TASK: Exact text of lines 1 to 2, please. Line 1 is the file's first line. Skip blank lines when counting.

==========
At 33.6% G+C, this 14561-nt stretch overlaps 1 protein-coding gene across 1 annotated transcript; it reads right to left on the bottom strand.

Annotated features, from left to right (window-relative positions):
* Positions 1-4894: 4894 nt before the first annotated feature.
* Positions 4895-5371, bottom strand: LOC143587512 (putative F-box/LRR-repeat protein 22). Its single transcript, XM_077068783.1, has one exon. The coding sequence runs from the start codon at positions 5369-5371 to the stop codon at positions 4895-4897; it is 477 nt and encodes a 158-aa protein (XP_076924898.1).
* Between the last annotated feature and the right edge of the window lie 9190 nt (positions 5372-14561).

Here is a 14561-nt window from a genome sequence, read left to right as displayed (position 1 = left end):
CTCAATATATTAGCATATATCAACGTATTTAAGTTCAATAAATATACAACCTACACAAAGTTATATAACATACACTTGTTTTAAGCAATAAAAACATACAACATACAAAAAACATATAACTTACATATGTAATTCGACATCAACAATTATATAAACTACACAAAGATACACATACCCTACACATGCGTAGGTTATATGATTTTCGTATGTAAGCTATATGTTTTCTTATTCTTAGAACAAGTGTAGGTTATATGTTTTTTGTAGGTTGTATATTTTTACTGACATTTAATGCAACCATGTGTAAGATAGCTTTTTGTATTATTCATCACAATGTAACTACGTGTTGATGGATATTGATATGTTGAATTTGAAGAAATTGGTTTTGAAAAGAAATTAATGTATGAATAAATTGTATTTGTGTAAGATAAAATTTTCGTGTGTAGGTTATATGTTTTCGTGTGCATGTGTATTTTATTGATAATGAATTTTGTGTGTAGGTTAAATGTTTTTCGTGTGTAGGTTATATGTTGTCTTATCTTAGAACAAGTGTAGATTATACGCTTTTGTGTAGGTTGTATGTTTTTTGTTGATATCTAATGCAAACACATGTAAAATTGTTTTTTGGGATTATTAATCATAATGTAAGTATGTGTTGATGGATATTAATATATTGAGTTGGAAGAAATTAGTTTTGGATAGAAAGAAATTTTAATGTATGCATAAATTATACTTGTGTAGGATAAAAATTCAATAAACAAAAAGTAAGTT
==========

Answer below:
At 33.6% G+C, this 14561-nt stretch overlaps 1 protein-coding gene across 1 annotated transcript; it reads right to left on the bottom strand.

Annotated features, from left to right (window-relative positions):